ALLEN PARK, Mich. – It is a position that on the face of things is disappearing from the highest levels of football. As college and NFL teams head to more passing-based offenses with receivers and tight ends and running backs all over the field, the fullback has been slowly phased into the background.
In Detroit, however, the Lions are reviving the position after not having a true fullback last season. The shift in offensive philosophies from Scott Linehan to new coordinator Joe Lombardi assisted in that transition. With Lombardi essentially bringing large parts of the New Orleans Saints’ offense with him to Detroit, the need for a fullback intensified.
In response, the Lions signed Jed Collins – the fullback in New Orleans last season – and kept hybrid halfback/fullback Montell Owens around. In addition, one of the priority free agents the team brought in was Florida State fullback Chad Abram.
“It’s an important spot for us,” Lions coach Jim Caldwell said. “Fortunately those first two guys have a lot of experience and background, have done quite a bit.”
They are, though, completely different.
Collins is a more traditional blocking fullback, and while he can carry the ball in short-yardage situations and has 39 career receptions, he would primarily be used as a blocker. Owens has been used similarly in the past, but did have 42 carries for 209 yards in 2012 for Jacksonville.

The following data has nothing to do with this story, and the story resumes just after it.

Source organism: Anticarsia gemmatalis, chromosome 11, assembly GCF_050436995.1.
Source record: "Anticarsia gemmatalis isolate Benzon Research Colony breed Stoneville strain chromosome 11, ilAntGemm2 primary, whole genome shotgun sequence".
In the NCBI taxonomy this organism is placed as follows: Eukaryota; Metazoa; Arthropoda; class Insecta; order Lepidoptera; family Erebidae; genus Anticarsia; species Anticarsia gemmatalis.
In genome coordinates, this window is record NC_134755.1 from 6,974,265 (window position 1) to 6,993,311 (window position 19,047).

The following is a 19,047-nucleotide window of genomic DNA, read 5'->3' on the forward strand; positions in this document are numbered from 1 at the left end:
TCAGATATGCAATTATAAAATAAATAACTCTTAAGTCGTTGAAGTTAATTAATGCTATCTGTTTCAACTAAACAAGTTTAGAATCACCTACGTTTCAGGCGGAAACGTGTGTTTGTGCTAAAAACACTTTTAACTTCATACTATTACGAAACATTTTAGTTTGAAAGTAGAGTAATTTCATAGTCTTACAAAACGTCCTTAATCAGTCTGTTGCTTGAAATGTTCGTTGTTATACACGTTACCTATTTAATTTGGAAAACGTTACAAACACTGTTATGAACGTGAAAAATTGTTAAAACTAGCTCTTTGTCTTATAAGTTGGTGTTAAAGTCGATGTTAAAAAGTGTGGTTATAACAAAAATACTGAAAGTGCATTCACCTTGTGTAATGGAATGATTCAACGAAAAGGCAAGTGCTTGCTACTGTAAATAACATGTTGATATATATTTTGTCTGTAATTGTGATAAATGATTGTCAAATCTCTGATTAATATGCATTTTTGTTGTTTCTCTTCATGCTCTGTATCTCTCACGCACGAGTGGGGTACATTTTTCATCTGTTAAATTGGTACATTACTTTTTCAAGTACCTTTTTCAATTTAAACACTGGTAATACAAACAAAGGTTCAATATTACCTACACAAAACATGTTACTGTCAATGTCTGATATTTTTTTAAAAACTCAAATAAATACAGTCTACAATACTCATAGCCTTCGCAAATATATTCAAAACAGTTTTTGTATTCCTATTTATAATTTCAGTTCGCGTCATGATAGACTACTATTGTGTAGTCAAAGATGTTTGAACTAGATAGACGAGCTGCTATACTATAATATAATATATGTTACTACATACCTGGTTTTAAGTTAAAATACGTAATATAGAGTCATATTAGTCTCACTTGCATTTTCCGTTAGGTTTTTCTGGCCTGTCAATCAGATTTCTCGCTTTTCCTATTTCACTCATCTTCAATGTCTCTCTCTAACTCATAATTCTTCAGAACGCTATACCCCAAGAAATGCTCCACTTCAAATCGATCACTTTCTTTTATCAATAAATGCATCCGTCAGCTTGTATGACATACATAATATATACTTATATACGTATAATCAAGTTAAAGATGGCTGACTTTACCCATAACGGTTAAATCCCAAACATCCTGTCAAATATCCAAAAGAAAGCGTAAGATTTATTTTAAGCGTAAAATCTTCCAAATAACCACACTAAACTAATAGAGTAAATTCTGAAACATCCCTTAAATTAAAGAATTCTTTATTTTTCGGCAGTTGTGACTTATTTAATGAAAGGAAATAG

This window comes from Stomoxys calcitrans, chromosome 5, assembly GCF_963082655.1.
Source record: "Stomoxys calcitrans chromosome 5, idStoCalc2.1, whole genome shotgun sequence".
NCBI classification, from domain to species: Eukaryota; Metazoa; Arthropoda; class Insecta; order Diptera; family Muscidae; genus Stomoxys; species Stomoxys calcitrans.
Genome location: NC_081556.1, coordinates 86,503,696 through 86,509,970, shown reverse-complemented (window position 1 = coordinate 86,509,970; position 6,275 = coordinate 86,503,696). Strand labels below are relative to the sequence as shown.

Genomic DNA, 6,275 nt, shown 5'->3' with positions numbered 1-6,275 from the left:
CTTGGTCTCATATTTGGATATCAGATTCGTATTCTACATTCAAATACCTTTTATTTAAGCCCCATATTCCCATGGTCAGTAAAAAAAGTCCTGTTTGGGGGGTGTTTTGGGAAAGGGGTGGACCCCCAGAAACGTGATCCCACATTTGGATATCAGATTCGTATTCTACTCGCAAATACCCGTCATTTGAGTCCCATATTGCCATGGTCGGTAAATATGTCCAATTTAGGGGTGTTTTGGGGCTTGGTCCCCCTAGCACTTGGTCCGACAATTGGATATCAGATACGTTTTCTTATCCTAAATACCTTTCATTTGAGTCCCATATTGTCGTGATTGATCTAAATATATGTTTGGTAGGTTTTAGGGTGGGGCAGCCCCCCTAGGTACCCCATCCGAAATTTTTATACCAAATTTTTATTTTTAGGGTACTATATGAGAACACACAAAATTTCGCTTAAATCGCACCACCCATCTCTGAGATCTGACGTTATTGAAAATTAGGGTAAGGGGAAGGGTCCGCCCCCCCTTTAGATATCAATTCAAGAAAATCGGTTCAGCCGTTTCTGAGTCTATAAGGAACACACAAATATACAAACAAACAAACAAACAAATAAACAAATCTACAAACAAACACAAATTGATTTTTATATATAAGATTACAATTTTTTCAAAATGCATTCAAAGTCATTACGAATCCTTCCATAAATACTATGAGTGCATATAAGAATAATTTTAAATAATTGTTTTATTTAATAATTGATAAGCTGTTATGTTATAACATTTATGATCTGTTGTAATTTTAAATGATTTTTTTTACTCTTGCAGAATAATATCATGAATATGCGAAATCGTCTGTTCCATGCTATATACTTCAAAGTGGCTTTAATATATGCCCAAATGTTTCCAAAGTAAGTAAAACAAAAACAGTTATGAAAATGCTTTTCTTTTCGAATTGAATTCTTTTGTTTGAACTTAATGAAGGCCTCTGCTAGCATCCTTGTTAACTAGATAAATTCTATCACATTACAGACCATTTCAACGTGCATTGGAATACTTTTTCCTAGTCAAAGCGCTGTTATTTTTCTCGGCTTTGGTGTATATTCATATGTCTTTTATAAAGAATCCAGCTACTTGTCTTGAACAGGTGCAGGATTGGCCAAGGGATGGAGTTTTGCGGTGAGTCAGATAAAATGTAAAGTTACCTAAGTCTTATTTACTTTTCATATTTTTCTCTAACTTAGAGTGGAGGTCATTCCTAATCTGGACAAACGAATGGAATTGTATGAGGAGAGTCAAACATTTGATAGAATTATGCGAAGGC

Owens’ flexibility makes him intriguing with the new offense Detroit will employ and also because of roster limitations.
“I’m not a traditional fullback,” Owens said. “That’s something (general manager Martin) Mayhew’s expressed. That’s something that obviously throughout my career has been known throughout the NFL.
“I’m more of a hybrid guy, so you’ll see me on both ends of the deal. You’ll see me not only at the tailback, but you’ll also see me at the fullback. As far as that role expanding, the fullback role within this offense, it’s really going to be something that is going to bring another element.”
It also leaves Detroit with some options. If the Lions believe Owens can be enough of a tailback to either double as or become the fourth running back, it could put pressure on Mikel Leshoure. It could also give the Lions more roster flexibility at other positions if there is a crunch at cornerback, receiver or linebacker, for instance.
Or, it could leave open the small possibility of keeping Owens and Collins because their skill sets are so different. Special teams will come into play also, as whoever the Lions keep will end up having a major role there.
No matter the personnel situation, the Lions are likely to use the fullback about a third of the time in the offense, as New Orleans has done over the past few years.
“Obviously third down and long, fullback doesn’t belong on the field, things like that, red zone, if they are in certain defenses, they are not going to be out there,” Collins said. “You humble yourself and you understand where you belong, but in 70 plays, I don’t see any reason the fullback isn’t in there a good part of it, a good chunk.”
And even though Collins was brought in and has more experience in this offense than any other player except for running back Reggie Bush, he is not surprised to have competition for the job. He expected it.
“I’m a no-name bubble guy, undrafted, so I know they are trying to replace me every season,” Collins said. “I’ve been cut a dozen times; it’s nothing new to me. I never expected to be given anything because it’s never been like that in my career.
“I see Montell. I see Chad. I understand what they bring to the table and I’m hoping just that the Detroit Lions need what Jed Collins brings.”
Whether he wins the job or not might depend on exactly the role the Lions are looking for out of the fullback in the offense.